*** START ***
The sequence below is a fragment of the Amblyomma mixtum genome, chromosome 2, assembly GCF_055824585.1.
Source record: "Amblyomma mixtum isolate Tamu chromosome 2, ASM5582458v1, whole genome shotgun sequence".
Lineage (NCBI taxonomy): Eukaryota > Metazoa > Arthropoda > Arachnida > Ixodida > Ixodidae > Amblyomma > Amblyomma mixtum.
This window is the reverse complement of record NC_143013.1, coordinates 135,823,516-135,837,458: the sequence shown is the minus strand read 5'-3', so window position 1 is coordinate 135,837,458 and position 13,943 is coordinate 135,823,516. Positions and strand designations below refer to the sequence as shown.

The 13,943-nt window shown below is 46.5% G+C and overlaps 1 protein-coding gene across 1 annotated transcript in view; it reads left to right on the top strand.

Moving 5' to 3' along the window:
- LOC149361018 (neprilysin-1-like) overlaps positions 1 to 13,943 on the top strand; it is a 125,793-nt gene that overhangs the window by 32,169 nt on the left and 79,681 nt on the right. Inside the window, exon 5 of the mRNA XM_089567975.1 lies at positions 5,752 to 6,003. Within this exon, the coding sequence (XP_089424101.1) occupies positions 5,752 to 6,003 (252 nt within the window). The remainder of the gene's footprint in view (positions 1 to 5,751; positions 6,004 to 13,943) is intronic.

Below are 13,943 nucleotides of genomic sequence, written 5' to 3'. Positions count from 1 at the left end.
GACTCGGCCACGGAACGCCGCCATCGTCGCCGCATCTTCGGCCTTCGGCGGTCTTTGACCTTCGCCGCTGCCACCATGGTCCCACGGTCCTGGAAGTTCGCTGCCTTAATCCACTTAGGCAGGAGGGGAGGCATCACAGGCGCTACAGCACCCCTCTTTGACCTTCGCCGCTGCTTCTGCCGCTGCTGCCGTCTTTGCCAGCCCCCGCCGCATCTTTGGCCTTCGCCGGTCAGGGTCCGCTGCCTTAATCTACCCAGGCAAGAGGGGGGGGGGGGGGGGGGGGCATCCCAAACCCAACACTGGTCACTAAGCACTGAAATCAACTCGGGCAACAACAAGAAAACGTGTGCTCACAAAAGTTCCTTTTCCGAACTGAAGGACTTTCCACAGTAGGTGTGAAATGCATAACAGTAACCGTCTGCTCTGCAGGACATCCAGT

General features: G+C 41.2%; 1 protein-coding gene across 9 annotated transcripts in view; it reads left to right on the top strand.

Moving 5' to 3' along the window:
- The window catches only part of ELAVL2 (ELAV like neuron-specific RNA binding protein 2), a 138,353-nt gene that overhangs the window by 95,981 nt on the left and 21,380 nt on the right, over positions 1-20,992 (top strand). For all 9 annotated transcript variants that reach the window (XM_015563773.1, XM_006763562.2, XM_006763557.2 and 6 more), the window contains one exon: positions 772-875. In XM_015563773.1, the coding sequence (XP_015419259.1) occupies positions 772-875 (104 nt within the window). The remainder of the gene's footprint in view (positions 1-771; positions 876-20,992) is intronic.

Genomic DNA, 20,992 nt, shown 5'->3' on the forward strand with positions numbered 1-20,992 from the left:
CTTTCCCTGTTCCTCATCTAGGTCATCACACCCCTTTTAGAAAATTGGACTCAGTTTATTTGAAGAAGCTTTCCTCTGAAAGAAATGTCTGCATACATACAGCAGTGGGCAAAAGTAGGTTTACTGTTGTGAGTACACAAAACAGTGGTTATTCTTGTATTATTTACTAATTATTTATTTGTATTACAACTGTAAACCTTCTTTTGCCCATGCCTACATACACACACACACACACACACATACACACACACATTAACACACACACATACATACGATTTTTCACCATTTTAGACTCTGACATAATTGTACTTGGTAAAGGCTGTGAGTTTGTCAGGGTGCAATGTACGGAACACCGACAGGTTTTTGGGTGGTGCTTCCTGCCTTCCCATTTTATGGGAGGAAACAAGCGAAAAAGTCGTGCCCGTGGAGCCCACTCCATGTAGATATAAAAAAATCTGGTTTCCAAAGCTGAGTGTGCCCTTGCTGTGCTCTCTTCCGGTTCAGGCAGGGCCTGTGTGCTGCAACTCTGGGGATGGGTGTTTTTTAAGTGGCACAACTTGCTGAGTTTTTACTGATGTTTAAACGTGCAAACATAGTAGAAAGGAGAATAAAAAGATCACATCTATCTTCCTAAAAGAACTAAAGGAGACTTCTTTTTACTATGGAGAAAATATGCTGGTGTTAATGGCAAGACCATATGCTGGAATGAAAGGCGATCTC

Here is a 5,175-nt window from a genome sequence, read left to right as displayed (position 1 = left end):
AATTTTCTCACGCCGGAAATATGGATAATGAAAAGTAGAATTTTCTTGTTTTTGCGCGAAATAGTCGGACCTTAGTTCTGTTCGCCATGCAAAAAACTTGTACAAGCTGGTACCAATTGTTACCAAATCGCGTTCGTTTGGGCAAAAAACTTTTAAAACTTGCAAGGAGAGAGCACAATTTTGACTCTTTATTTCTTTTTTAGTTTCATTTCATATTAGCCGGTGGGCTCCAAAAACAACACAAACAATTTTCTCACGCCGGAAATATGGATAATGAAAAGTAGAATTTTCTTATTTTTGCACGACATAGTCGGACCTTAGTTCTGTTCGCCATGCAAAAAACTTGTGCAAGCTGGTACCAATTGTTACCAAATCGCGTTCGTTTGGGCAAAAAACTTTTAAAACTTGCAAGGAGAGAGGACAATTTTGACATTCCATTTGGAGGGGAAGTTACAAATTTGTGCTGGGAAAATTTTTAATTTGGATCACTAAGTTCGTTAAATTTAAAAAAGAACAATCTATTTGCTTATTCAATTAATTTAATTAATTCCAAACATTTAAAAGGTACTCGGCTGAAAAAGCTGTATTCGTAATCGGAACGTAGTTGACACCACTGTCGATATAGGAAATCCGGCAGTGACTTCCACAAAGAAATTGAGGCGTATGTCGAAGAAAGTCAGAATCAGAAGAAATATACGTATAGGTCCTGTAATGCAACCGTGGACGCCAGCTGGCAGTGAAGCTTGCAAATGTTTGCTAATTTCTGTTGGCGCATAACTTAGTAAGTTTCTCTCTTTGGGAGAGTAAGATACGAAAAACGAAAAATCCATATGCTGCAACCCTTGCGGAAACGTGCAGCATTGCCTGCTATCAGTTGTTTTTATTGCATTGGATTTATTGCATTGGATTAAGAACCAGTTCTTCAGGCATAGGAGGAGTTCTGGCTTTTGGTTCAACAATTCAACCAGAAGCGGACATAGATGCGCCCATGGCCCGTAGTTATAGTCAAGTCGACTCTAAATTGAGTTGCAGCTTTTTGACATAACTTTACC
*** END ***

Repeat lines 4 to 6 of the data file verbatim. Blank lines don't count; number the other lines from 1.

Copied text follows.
This window is the reverse complement of record NC_143013.1, coordinates 135,823,516-135,837,458: the sequence shown is the minus strand read 5'-3', so window position 1 is coordinate 135,837,458 and position 13,943 is coordinate 135,823,516. Positions and strand designations below refer to the sequence as shown.

The 13,943-nt window shown below is 46.5% G+C and overlaps 1 protein-coding gene across 1 annotated transcript in view; it reads left to right on the top strand.

Moving 5' to 3' along the window: